Skip to main content
The Official Site of the Toronto Maple Leafs

The Grinders Are Getting It Done

by David Alter / Toronto Maple Leafs

Among the noticeable changes for the Maple Leafs through the first six games has been the forecheck this team has shown with its depth. The most effective line out on the ice has seen fan favourite Leo Komarov alongside Mike Santorelli and David Clarkson.

“That group has created more scoring chances than any other line on our hockey club right now,” Leafs head coach Randy Carlyle said following the team’s Monday practice. “It’s showing up on the scoresheet and it’s showing up on the video.”

All three players logged a season high in ice time during Saturday’s 1-0 overtime loss in Detroit. They also developed a chemistry that is effective in neutralizing the opposition.

While the trio came across a countless amount of opportunities in the season so far, the line has scored only twice.

“We're probably not the best goal scorers on this team,” Komarov admitted, pointing to guys like Phil Kessel and James van Riemsdyk. “We want to score goals and help the team play the best way we can and help the team to win games.”

While the lack of goal production could be a concern to some, the coach’s emphasis on defence is allowing this line to accomplish the club’s main priority: Limiting the opposing team’s opportunities at your own side of the ice.

“The best way to nullify the opposition's top players is to force them to play defence. It’s as simple as that,” Carlyle said. “Five-on-five, if you can force them to play more defence than they would normally do than they have done their job.”

For Clarkson, he’s showing the effectiveness to his game that the Leafs were seeking when they signed him to a seven-year deal in the summer of 2013.

“I feel healthy, I feel like myself and everything is kind of going back to the way I was playing in Jersey,” he said. “Being able to start on the right foot and not have the elbow thing or foot thing or everything else, I think it really makes a difference.”

Clarkson, along with his linemates, are carrying the course of play in the opposition’s zone. Clarkson and Komarov bring the physicality, while Santorelli provides speed. The cycle has been effective for this line, something the Leafs’ newest centre focused on during training camp.

“That’s an area that I have been trying to improve and still trying to,” said Santorelli. “You look at the best players in the league and they are really good down low.”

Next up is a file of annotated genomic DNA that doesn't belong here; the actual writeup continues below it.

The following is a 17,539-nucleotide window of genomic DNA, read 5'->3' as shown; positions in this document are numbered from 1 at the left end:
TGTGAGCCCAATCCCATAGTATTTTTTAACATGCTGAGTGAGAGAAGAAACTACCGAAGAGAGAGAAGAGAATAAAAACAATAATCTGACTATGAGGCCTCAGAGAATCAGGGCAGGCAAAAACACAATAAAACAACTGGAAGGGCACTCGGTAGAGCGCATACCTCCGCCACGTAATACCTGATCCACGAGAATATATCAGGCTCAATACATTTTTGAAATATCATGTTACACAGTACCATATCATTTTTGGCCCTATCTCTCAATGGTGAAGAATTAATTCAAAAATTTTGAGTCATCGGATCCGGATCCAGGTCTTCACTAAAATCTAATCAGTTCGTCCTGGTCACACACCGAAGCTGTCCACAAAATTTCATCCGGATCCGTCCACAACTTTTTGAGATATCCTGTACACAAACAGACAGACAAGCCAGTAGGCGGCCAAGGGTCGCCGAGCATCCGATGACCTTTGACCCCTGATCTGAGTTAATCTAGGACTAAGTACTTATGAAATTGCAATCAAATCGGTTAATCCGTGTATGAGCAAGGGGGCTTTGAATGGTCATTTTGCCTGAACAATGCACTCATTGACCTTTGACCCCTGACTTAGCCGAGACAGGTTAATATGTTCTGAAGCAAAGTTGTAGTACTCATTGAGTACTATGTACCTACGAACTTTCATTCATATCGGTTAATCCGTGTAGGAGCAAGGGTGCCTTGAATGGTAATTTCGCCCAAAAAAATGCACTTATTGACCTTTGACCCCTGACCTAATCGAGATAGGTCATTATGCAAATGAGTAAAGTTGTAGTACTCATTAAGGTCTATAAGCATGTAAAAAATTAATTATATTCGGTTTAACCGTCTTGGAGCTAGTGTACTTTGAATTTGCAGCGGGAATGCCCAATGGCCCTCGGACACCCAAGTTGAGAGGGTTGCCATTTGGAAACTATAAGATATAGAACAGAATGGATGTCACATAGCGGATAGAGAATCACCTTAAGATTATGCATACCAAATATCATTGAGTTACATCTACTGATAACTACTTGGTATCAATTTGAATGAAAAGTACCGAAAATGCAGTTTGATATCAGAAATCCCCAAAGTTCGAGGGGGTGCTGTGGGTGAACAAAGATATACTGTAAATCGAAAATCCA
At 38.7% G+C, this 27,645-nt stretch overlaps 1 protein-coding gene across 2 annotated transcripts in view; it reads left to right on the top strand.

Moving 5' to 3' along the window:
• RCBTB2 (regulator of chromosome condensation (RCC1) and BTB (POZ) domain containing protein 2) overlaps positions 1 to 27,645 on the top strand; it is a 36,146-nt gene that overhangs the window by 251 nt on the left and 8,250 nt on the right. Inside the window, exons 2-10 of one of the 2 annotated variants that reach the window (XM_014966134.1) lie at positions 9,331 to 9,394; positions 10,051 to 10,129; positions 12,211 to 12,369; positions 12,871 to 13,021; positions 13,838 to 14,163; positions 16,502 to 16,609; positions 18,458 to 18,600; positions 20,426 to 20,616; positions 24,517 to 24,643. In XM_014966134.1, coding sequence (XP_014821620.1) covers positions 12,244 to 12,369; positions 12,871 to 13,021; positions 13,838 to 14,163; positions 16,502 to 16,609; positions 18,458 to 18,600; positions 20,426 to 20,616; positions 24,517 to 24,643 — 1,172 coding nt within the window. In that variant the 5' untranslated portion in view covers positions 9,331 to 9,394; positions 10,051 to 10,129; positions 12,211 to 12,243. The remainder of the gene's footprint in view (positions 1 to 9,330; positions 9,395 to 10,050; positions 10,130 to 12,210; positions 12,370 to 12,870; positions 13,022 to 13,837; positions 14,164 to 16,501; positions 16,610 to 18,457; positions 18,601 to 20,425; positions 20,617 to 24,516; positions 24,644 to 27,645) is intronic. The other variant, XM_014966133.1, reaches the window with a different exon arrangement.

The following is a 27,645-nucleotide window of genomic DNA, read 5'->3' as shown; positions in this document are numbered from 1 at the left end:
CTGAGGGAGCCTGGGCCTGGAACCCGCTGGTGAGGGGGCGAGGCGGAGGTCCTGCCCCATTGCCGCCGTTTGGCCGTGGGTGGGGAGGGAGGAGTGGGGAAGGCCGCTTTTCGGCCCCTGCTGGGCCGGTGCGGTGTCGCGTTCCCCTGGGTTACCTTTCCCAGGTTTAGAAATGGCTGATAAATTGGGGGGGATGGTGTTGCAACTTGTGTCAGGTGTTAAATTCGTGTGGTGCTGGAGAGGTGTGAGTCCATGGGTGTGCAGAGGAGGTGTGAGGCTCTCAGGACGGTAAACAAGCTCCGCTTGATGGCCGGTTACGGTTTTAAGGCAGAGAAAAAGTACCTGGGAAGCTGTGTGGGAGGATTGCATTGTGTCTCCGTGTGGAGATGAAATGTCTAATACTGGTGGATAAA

It is expected that Carlyle will consider increasing the trio’s minutes. That began in Detroit, but the game plan switched as the Red Wings used the last change to their advantage.

As their ice time increases, the pressure to score more goals will mount for the team’s grind line. But right now, it’s not a concern for their coach.

“They’ll score their fair share of goals. But the most devastating effect on that has been Leo Komarov,” said Carlyle. “A lot of times a player like Leo goes by the wayside and he doesn’t get the recognition. But if you count the hits and the energy he brings night in and night out he’s made a large contribution. It seems like the three of them fit together and they know where one another is and have found some chemistry early.”

Komarov has been a popular figure among his teammates both on and off the ice. His colourful personality won him over with fans. He’s helped make everyone around him better and it shows.

Power-play opportunities

The Maple Leafs are currently in a tie for the lead in power-play opportunities with 24, which is mostly because of Nazem Kadri’s ability to draw penalties. He’s among the league leaders in this category.

“I just try to move my feet,” said Kadri, who relishes the opportunity to get some power-play time. “I think I’m elusive down low and I’m a shifty hockey player. In the corners it’s a little tougher to contain when you don’t know which way you are going. It’s just a matter of hard work and moving your feet.”

Kozun out, Booth on the mend

Randy Carlyle confirmed earlier fears about forward Brandon Kozun, who will be sidelined for a minimum of six weeks. The good news is it appears as though David Booth is on the mend and could return to the ice at some point.

“Booth is in a walking boot and off crutches so he’s starting to make his way back inch-by-inch,” said Carlyle. “He’s been here, spending a lot of time in the weight room on a daily basis.”

Booth has been out since September 28th after suffering a fracture in his foot.

Leafs lines at practice




Frattin-Holland-Panik, extra Ashton.









View More